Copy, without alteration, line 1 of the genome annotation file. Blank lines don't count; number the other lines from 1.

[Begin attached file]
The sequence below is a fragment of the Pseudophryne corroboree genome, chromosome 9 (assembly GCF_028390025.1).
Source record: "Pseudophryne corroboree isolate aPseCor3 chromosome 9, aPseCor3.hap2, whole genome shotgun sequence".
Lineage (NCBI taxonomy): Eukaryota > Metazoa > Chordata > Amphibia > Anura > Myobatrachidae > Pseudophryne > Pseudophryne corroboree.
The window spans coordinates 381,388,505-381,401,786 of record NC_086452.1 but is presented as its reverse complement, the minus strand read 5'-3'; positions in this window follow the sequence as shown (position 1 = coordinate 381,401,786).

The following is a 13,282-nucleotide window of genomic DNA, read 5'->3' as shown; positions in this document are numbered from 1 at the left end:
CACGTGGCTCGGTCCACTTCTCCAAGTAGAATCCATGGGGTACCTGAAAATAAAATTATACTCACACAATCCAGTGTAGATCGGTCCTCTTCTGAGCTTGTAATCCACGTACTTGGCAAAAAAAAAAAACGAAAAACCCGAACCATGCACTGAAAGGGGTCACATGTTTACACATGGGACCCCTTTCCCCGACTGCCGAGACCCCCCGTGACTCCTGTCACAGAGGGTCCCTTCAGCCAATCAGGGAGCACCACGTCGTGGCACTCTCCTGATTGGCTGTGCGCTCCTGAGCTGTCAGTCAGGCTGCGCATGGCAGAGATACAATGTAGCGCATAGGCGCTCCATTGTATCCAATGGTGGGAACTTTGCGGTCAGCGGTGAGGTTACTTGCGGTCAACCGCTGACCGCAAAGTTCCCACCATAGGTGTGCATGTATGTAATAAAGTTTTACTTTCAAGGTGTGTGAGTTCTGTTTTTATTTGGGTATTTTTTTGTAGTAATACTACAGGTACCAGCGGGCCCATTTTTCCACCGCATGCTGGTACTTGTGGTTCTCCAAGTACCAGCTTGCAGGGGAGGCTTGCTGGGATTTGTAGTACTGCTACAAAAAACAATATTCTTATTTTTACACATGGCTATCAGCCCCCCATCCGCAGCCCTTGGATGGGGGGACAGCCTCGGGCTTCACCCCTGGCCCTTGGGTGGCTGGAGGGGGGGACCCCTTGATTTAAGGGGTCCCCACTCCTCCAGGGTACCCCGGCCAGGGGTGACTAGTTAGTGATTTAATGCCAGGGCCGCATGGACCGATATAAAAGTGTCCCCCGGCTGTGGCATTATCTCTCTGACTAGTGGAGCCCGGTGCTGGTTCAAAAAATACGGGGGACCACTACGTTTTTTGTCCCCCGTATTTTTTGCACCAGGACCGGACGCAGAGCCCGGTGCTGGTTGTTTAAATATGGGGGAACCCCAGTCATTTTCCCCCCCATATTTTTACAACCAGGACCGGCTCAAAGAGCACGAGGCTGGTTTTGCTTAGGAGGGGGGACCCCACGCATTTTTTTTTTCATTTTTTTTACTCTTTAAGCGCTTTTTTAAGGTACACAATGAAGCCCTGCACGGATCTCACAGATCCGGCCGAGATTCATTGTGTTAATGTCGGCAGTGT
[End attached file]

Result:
The sequence below is a fragment of the Pseudophryne corroboree genome, chromosome 9 (assembly GCF_028390025.1).